Microsoft and Google kill 244-year-old Encyclopedia Britannica

Personal library shelves are about to get a lot lighter. After 244 years, Encyclopedia Britannica is putting an end to its print editions.

Maybe you didn’t think that they were still putting out bulky 32-volume sets of the iconic reference books. You’re not alone. It’s been largely downhill since sales peaked when it sold 120,000 printed sets in 1990. It only cranked out 12,000 sets in 2010, and nearly a third of those $1,500 sets have yet to be sold.

It was inevitable.

The Internet made the volumes obsolete. Who needs annual updates when free online resources are updated perpetually?

The World Wide Web isn’t perfect. Anyone can edit a Wikipedia entry. There’s no telling where a Google (Nasdaq: GOOG) link will take you. However, it’s a small trade-off for having access to information as quickly as it takes a webpage to load.

Britannica will live on in digital form. The privately held company has actually been profitable in recent years, largely because 85% of its revenue now stems from the largely digital education market.

Consumers still should have seen this coming long before everyone flocked online. After all, sales peaked in 1990 and the Internet — at the time — consisted mostly of online services used by a sliver of tech buffs.

We can probably point to the PC as the first real nail in the coffin of Britannica’s printed set. Microsoft‘s (Nasdaq: MSFT) Encarta offered an entire encyclopedia on disc at a fraction of the cost of World Book and Britannica publications.

However, Encarta was also no match for the Internet. Microsoft eventually shuttered Encarta — even killing off the online edition three years ago.

Google and Wikipedia simply have labour advantages that Britannica and even the curated Encarta lack. Volunteers contribute to Wikipedia for free. Google has it even better, as advertisers are willing to bid up keywords to pay for leads on queries.

So congratulations, Microsoft, Google and Wikipedia. You’ve killed the print edition of the Encyclopedia Britannica. Now which one of you can tell me where I can go to dispose of my ancient set?

Attention: If you are looking for ASX investing ideas, look no further than “The Motley Fool’s Top Stock for 2012.” In this free report, Investment Analyst Dean Morel names his top pick for 2012…and beyond. Click here now to find out the name of this small but growing telecommunications company. But hurry – the report is free for only a limited period of time.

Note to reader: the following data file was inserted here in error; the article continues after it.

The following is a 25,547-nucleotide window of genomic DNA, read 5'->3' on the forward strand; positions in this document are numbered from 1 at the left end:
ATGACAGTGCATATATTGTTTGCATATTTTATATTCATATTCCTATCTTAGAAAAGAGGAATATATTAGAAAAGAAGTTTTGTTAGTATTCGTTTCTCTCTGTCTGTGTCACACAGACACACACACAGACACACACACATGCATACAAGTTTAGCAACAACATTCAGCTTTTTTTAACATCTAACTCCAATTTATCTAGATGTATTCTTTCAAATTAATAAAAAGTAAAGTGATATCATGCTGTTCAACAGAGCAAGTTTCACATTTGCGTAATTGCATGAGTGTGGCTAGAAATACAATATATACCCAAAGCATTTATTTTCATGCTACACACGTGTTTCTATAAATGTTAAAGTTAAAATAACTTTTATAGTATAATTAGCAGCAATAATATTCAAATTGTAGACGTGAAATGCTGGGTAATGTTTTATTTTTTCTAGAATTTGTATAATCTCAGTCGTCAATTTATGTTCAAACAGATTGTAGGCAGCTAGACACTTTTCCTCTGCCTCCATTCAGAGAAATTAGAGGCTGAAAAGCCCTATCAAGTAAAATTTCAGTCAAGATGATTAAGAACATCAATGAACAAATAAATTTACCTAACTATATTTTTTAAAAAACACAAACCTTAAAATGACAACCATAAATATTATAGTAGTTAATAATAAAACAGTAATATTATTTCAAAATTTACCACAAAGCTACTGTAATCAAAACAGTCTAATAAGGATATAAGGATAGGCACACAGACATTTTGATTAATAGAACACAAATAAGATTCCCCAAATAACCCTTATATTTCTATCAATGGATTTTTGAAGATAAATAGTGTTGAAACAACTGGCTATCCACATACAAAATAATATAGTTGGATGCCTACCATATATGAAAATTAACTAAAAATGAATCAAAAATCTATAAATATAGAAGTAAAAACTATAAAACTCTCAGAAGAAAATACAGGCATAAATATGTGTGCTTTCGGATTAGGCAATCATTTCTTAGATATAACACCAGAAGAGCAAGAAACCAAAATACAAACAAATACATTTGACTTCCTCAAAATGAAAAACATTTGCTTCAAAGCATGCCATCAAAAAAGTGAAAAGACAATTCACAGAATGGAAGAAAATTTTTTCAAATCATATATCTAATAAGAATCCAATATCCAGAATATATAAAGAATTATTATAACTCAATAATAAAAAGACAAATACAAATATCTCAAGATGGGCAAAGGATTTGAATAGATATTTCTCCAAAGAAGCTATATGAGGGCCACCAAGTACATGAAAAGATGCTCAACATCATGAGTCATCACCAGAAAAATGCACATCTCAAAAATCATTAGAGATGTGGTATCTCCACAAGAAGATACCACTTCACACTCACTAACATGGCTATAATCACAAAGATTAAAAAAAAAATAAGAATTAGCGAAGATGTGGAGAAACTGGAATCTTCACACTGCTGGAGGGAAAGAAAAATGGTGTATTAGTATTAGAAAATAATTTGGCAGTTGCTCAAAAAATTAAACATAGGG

More Reading:

Top 3 ASX Blue Chips To Buy For 2019

For many, blue chip stocks mean stability, profitability and regular dividends, often fully franked…

But knowing which blue chips to buy, and when, can be fraught with danger.

The Motley Fool’s in-house analyst team has poured over thousands of hours worth of proprietary research to bring you the names of The Motley Fool’s Top 3 Blue Chip Stocks for 2019.

Each one pays a fully franked dividend. The names of these Top 3 ASX Blue Chips are included in a specially prepared FREE report. But you will have to hurry. Depending on demand – and how quickly the share prices of these companies moves – we may be forced to remove this report.

See the 3 blue chip stocks

Two New Stock Picks Every Month!

Not to alarm you, but you’re about to miss a very important event! Chief Investment Advisor Scott Phillips and his team at Motley Fool Share Advisor are about to reveal their latest official stock recommendation. The premium “buy alert” will be unveiled to members and you can be among the first to act on the tip.

Don’t let this opportunity pass you by – this is your chance to get in early!

Simply enter your email now to find out how you can get instant access.

By clicking this button, you agree to our Terms of Service and Privacy Policy. We will use your email address only to keep you informed about updates to our website and about other products and services we think might interest you. You can unsubscribe from Take Stock at anytime. Please refer to our Financial Services Guide (FSG) for more information.